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Thursday, May 15, 2014 12:01 am

My life of service

I go to a Rotary convention


Foreign travel is usually regarded as a perk of high office. After I had been elected president of Springfield High School’s Interact Club, the service club for boys, sponsored by the local Rotary Club, I learned that my official itinerary would extend no farther than New Jersey. One of my duties (actually, just about the only one) was to make a sort of What-Interact-Means-to-Me speech to the Rotarians, who that year would gather in convention in June in fabled Atlantic City.

My traveling companion was a cheerful and accommodating Rotarian, a Springfield insurance agent I will call Fred. We made the 900 miles in his mid-range Chevy. In those days I feared carsickness more than I feared trigonometry, which I feared more than I feared the “Lawrence Welk Show,” which will give you an idea. For mile after mile I dosed myself into near-stupor with Dramamine, slumped with no seat belt against the car door handle; had I tumbled out onto the Pennsylvania turnpike at 60 miles an hour, I doubt if I’d even have awakened until after I’d quit rolling.

When we got there, I found that I was scheduled on the last day, which left me with plenty of time to fret but also plenty of time to myself. I did what I still do when in a city new to me and went out walking. I explored the distinctly unlovely side of Atlantic City away from the boardwalk. I strolled down the famous boardwalk too, of course, which I found to be an inferior version of the state fair, only with New Yorkers instead of Herefords.

The organizers laid on a crowded schedule of entertainment for the many wives and children who’d come along. The fun included a beach party buffet dinner, bike rides on the boardwalk and a “record hop,” intended to keep us teens out of the tattoo parlors. The big show was held in the International Amphitheater itself, home of the Miss America pageant. It was the biggest building I’d ever been in, unless you count Cass County as a building. Listening to the Fred Waring Chorus (younger readers should know that Waring was the Norman Rockwell of American pop chormeisters) didn’t make me any less eager to get back home to my world, where the Stones’ “Satisfaction” went No. 1 that month.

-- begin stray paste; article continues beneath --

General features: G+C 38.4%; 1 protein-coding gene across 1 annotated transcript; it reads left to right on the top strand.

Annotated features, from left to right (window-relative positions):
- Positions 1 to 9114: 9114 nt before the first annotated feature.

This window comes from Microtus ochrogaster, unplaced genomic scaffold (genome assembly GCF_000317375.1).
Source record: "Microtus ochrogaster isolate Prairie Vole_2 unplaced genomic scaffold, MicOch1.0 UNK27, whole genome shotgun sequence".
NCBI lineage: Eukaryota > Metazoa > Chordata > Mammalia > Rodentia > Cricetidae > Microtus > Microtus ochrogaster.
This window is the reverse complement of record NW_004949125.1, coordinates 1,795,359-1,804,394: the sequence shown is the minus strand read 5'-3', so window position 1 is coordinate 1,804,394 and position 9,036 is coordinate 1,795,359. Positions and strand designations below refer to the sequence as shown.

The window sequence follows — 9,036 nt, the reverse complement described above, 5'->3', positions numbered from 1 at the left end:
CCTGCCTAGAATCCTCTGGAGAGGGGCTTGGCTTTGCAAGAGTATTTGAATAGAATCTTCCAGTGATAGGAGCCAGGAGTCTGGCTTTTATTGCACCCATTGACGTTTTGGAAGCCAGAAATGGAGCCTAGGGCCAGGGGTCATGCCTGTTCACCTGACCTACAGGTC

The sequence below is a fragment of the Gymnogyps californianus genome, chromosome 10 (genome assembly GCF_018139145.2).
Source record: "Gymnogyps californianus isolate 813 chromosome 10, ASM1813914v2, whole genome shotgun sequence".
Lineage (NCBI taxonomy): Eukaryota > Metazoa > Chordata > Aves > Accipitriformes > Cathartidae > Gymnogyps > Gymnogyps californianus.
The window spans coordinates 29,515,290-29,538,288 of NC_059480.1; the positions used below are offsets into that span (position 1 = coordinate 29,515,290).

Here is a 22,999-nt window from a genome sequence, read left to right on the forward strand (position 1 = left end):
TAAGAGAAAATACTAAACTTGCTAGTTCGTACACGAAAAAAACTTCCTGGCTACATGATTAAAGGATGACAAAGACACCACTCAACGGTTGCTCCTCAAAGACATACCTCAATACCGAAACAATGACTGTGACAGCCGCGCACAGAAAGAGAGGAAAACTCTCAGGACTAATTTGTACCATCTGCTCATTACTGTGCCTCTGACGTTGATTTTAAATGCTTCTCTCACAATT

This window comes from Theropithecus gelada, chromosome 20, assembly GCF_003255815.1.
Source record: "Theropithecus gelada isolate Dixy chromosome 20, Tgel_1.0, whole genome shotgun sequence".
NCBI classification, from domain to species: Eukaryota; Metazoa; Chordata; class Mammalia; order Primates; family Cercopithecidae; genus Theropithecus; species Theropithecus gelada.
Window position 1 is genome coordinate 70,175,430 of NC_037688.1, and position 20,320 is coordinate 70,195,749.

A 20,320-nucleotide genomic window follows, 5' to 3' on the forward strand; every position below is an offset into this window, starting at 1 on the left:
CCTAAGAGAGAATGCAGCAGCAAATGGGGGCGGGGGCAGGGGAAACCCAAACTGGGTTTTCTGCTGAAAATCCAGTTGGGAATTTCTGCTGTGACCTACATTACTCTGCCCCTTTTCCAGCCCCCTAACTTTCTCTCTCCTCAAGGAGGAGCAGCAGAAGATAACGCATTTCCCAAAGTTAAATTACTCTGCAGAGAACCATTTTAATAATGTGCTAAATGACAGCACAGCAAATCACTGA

The warmup act was Miss America 1965, Vonda Van Dyke, the pride of Phoenix. Vonda’s ventriloquist act helped put her over the top in that year’s pageant. She also was the first Miss America to talk about God on national TV (Am I the only one who thinks name-dropping is vulgar?) and the first winner to also be named Miss Congeniality. The evening was the “Lawrence Welk Show” live, and I began to wish I had tumbled out that car door.

Finally, the day came for my speech. My theme was the club motto, “Service Over Self.” I spoke feelingly of the need to balance the self absorption of grade-getting and college-accepting with the wider social view. I spoke of the need to open young eyes to the unfortunate of the world. (I had in mind children who have Mr. H. for history, but I didn’t say so, since they wouldn’t have known how horrible that is.) Blah blah blah. It was mostly extempore, and as friends will confirm, when I get a head of steam up – steam being mostly hot air – I can go on and on.

In fact, I probably spoke for three or four minutes. The session had been scheduled before 9 a.m., and a couple of the attendees (I was the only youth in the room) looked distinctly the worse for drink; I suspect they had come only because they were looking for a quiet place to nurse their hangovers. I could see that one of the gents in the front, a mustachioed Brit in tweeds, Terry Thomas’ more reputable brother, was getting misty. It couldn’t have been my eloquence that moved him. Maybe my speech reminded him of a vicar he once had a crush on. Or maybe I looked like his son before the boy joined the Campaign for Nuclear Disarmament.

Did I believe any of it? I was a nice middle class boy, and I would not lie and say I believed in something that I did not. But since I never actually thought about it, I didn’t know what I did believe in. I could thus affirm almost anything without any obvious risk of falsehood. All the way home I slept the easy sleep that is given only to one who has been a Very Good Boy.

Contact James Krohe Jr. at

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